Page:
The Canadian government is adding its voice to the growing swell outing repeated Russian cyberattacks over the past several years and confirming an RCMP investigation into such actions.
That comes as the United States announces new charges against seven Russian intelligence agents accused of hacking anti-doping agencies and as international allies accuse Russia of attempting to hack the networks of the organization investigating a suspected Russian chemical weapons attack that poisoned a former double agent and his daughter in Salisbury, U.K.
“Today, Canada joins its allies in identifying and exposing a series of malicious cyber-operations by the Russian military,” reads a statement issued Thursday morning from Global Affairs Canada.
“These acts form part of a broader pattern of activities by the Russian government that lie well outside the bounds of appropriate behaviour, demonstrate a disregard for international law and undermine the rules-based international order. Canada calls on all those who value this order to come together in its defence.”
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Shortly after, American justice officials held a press conference announcing the laying of seven charges against Russian intelligence officers.
None of those seven are located in the United States and are instead based in Russia.
However, officials from the Department of Justice said they were not worried about the potential for prosecution in the future, noting “the FBI has a long memory.”
The RCMP’s cybercrime director, Mark Flynn, stood alongside the Americans at that announcement and said a parallel investigation was ongoing in Canada as well, but declined to provide details on that investigation.
Earlier Thursday morning, the Dutch defence minister publicly accused Russia’s military intelligence unit of targeting the Organization for the Prohibition of Chemical Weapons as well as the investigation of the 2014 Malaysian Airlines crash over Ukraine.
Ank Bijleveld, the Dutch minister, said the Netherlands had caught four Russian spies who were planning an attack on the chemical weapons watchdog.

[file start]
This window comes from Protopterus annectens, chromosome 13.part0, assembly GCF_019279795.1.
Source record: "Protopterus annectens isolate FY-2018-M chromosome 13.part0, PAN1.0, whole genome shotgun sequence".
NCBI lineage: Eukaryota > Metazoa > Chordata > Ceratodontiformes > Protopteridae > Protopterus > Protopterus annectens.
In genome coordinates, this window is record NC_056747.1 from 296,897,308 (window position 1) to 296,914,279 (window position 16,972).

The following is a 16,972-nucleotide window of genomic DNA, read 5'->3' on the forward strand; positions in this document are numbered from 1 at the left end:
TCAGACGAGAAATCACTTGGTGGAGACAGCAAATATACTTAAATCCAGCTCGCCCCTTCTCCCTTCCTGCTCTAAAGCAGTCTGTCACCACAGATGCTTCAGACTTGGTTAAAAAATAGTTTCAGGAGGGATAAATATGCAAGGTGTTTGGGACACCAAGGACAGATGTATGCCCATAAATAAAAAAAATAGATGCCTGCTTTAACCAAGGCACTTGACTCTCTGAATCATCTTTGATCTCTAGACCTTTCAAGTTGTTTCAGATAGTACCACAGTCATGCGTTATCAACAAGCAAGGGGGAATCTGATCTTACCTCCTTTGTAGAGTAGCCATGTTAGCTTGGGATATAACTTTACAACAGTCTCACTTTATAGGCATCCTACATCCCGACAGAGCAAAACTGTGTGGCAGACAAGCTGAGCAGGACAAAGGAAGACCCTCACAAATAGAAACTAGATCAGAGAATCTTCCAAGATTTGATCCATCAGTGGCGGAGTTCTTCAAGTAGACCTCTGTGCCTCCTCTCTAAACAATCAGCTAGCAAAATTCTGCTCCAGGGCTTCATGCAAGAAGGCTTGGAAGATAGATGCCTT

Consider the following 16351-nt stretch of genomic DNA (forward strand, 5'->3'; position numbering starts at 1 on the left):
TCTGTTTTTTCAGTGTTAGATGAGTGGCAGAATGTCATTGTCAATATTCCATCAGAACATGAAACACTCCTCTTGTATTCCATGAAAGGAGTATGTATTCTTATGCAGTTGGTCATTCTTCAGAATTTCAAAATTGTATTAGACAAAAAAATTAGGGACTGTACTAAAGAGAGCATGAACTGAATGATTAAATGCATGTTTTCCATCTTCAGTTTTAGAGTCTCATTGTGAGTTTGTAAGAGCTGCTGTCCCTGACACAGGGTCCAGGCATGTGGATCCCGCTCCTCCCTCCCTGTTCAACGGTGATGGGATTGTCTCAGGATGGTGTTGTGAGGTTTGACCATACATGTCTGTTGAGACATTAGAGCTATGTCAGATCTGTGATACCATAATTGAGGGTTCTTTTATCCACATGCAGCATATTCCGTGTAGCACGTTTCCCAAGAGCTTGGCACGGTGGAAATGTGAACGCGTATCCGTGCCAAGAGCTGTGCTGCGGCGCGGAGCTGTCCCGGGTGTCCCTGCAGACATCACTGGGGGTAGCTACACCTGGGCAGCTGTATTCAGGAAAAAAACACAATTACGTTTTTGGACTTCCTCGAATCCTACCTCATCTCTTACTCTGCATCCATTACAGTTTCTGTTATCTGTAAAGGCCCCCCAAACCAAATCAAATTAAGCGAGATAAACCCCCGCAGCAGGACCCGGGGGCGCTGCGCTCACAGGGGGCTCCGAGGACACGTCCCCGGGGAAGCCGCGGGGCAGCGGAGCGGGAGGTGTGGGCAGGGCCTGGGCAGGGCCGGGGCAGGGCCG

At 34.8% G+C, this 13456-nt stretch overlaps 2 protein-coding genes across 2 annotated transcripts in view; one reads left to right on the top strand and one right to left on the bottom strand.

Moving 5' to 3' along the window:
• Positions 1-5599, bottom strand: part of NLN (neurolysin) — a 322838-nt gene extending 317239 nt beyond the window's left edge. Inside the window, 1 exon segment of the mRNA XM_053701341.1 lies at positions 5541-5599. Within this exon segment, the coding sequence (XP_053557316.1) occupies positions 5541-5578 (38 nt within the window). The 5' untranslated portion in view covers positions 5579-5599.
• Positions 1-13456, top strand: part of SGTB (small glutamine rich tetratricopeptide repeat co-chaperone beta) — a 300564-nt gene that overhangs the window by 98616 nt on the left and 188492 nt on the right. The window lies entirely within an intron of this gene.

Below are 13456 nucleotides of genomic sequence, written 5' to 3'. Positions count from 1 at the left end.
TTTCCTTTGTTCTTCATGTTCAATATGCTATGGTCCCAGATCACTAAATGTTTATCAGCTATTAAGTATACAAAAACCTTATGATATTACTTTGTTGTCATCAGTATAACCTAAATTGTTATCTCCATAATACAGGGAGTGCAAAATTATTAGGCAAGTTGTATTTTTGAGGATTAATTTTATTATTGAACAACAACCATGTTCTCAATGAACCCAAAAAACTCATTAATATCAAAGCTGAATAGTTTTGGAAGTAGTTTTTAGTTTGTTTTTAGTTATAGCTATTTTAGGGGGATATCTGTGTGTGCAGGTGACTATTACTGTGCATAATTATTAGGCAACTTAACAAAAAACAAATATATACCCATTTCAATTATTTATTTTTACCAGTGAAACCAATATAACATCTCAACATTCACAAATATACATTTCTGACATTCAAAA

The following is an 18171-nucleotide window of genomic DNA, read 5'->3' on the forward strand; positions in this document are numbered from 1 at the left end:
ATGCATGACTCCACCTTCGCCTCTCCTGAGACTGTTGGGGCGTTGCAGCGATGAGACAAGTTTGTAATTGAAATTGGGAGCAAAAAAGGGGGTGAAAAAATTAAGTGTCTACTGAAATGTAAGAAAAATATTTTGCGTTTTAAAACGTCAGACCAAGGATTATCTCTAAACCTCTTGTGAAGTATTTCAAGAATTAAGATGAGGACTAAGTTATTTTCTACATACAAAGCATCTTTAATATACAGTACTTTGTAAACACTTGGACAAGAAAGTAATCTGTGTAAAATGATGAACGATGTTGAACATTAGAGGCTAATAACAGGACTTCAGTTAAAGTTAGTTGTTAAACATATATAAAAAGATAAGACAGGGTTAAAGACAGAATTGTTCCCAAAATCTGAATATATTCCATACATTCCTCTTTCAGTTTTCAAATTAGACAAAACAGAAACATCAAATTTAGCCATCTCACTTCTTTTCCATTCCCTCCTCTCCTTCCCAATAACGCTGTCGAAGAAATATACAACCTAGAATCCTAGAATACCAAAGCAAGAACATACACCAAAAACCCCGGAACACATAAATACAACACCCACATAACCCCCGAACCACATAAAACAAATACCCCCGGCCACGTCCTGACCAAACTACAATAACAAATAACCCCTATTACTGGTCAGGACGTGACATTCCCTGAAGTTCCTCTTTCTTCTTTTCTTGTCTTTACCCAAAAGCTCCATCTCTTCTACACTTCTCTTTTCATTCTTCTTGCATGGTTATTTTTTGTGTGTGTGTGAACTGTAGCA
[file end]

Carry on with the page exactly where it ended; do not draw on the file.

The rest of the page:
She said those men were expelled in April.
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Also on Thursday morning, the U.K. made similar accusations that Russia had also targeted the British Foreign Office, the defence laboratories investigating the Salisbury attack, as well as hacks of the U.S. Democratic Party and a TV station in the U.K.
In its announcement, the Canadian government said Canada was also a target.
“Some of these acts have a connection with Canada,” Global Affairs wrote.
The department cited the 2016 hack of the World Anti-Doping Agency that resulted in confidential athlete data being obtained by malicious actors.
“The Government of Canada assesses with high confidence that the Russian military’s intelligence arm, the GRU, was responsible for this incident,” the department said, noting a similar attack targeted a Canadian sports institution.
“In 2016, the Canadian Centre for Ethics in Sport was compromised by malware enabling unauthorized access to the Centre’s network. The Government of Canada assesses with high confidence that the GRU was responsible for this compromise.”
Canada also sits on the executive council of the chemical weapons watchdog targeted by Russia.
Global Affairs Canada said the government backs the assertions made by allies that Russia was the one behind the plot to hack its systems.
“The attempt to compromise the networks of the OPCW is consistent with Russia’s broader attacks on the independence and professionalism of the personnel of the OPCW,” the statement reads.
The incidents only serve to show Russia’s disregard for international laws, the department said.
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